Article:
LONDON (Reuters) - British Prime Minister David Cameron is expected to reshuffle his cabinet early next month, hoping fresh faces will appease his party’s restive right and reboot a government half way through a recession-hit term.
Britain’s dismal economic performance has triggered calls for Cameron to replace finance minister George Osborne with Foreign Secretary William Hague - a move which could give cover for a softening of Cameron’s flagship austerity plans.
But few expect any thunderbolts in the shakeup and Cameron’s first planned reshuffle may struggle to make a lasting impression on his diminished popularity ahead of the next parliamentary election in 2015.
Insiders say he is more likely to focus on filling more junior posts with supporters and figures popular with grassroots members of his Conservative party.
Westminster sources point to no change at the Treasury, the Foreign Office or interior ministry, reflecting the need for stability during an economic crisis and Cameron’s fear of alienating his party’s more dominant figures.
“All the big ones (ministers) are meant to be staying - that’s what I’ve been hearing - but there will be a number of promotions,” one government official said, reflecting the thrust of speculation.
Cameron’s hands are tied to some extent by the realities of life in a coalition government with the Liberal Democrats, who require a certain number of cabinet posts and must be kept on side to ensure the partnership survives.
A big sweep out would create more problems than it solved.
Removing Osborne would humiliate one of Cameron’s closest allies and risk the emergence of a lightning rod for opposition.
It would also be read as an admission of failure in economic policy and unsettle financial markets at a time when Britain is clinging to its top notch credit rating by a thread.
A new chairman plucked from the populist heart of the party could help convince doubters Cameron was a “true blue” Conservative with traditional values rather than the middle-of-the-road liberal some fear him to be.
Loyalists such as Matt Hancock, a former adviser to Osborne, could be in line for promotion to junior ministerial positions.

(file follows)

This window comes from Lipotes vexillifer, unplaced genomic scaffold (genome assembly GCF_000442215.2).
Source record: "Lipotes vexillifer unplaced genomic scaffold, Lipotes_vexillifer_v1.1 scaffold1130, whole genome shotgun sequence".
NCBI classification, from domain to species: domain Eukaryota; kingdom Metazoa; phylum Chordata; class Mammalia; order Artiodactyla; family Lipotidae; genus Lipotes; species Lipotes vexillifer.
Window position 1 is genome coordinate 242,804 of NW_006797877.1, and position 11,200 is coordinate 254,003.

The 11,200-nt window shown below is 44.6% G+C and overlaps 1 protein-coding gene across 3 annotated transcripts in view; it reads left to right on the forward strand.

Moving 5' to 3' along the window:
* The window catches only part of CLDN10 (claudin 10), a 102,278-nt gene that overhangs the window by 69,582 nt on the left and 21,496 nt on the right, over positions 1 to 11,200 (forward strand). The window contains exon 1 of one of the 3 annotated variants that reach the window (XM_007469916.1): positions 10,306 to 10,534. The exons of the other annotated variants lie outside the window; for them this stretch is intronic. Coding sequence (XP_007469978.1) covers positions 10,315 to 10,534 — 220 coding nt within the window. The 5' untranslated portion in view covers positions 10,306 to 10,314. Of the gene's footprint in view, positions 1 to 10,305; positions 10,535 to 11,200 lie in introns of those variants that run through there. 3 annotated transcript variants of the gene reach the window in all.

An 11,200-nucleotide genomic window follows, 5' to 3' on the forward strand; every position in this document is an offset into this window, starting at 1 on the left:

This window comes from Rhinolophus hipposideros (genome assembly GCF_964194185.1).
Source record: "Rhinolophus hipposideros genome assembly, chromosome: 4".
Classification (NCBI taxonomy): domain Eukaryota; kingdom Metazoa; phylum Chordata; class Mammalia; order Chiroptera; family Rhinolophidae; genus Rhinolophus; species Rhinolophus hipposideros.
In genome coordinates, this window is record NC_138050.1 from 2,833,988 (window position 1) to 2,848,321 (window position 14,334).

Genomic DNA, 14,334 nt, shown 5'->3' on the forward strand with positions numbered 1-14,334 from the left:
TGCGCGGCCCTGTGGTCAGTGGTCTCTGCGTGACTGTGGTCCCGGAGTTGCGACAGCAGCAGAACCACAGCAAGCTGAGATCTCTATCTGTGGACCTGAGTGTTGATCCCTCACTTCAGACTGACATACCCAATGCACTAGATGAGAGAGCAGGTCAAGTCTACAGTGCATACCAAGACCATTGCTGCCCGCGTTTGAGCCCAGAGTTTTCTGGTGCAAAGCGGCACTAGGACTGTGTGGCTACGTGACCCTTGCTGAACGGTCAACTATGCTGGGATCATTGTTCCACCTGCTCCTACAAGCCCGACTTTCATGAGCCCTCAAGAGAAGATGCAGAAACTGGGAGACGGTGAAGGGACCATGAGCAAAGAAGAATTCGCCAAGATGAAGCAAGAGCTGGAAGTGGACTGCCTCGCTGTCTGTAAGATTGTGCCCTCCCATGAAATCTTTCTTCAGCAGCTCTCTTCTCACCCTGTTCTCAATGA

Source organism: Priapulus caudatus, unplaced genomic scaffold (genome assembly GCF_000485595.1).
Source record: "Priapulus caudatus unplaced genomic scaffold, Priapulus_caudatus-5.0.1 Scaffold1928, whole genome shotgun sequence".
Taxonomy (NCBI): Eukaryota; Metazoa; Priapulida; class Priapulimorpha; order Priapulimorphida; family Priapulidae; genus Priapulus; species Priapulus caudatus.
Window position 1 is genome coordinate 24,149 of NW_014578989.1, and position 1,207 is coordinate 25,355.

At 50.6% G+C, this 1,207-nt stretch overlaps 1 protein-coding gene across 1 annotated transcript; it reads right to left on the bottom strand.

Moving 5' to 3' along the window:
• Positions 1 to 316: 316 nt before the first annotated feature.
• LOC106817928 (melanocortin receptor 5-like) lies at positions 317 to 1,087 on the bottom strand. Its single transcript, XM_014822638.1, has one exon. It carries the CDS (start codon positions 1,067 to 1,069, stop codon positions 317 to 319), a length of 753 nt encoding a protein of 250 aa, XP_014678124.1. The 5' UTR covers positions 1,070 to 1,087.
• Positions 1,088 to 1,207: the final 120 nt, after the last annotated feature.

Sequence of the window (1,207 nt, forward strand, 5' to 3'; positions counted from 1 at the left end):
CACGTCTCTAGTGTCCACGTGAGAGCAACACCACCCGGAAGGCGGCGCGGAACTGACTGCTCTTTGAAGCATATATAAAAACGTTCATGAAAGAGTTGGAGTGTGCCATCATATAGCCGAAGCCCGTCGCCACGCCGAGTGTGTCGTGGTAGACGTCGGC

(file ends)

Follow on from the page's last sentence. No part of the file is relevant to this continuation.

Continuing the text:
David Laws, the highly regarded Lib Demo who quit his job over an expenses scandal just a few weeks after becoming Osborne’s number two in 2010, is expected to return to a ministerial role with an economics brief.
His presence would bolster the government’s economic clout and strengthen the junior coalition party - which has failed to win many concessions from an increasingly awkward partnership with the Conservatives - in any policy negotiation.
Any dreams of a bounce from Britain hosting the Olympics faded as London’s extrovert Conservative Mayor Boris Johnson, tipped as a future party leader, took every opportunity to upstage Cameron by flaunting himself in front of the media.
“A reshuffle is a good opportunity for the prime minister to reassert his authority and make it clear he is in charge after quite a sticky summer,” said Justin Fisher, a professor in political science at London’s Brunei University.
“It can shore him up with cheerleaders and reward those who have stuck up for him, but his room for man oeuvre is limited.”
If Osborne, Hague and interior minister Theresa May all stay put, as expected, Cameron could show some steel by moving 72-year-old Justice Secretary and former finance minister Ken Clarke - a prominent pro-European Conservative.
Such a switch would please the potentially dangerous “eurosceptic” wing of the party who complain Cameron has failed to deliver a tough enough line in Brussels. It would also create room to promote a high flyer from within the cabinet.
A job for one or two of the party’s anti-European Union activists could calm a Conservative flank that helped to bring about the downfall of former leaders such as Margaret Thatcher.
But too many eurosceptics in positions of power could make life tricky for Cameron, who wants Britain to remain in the European Union and must keep the pro-Europe Lib Demas on side.
“There is some discontent among Conservative backbencher and activists about the direction of Cameron’s government,” said Ryan Short house, director of the progressive Conservative think tank Bright Blue. “The prime minister might therefore be tempted to promote people from particular groups or wings of the party.”
“This should be resisted. Cameron needs people in the cabinet and in ministerial posts who are committed to, and can give a fresh boost to, the coalition agenda.”
Editing by Andrew Heavens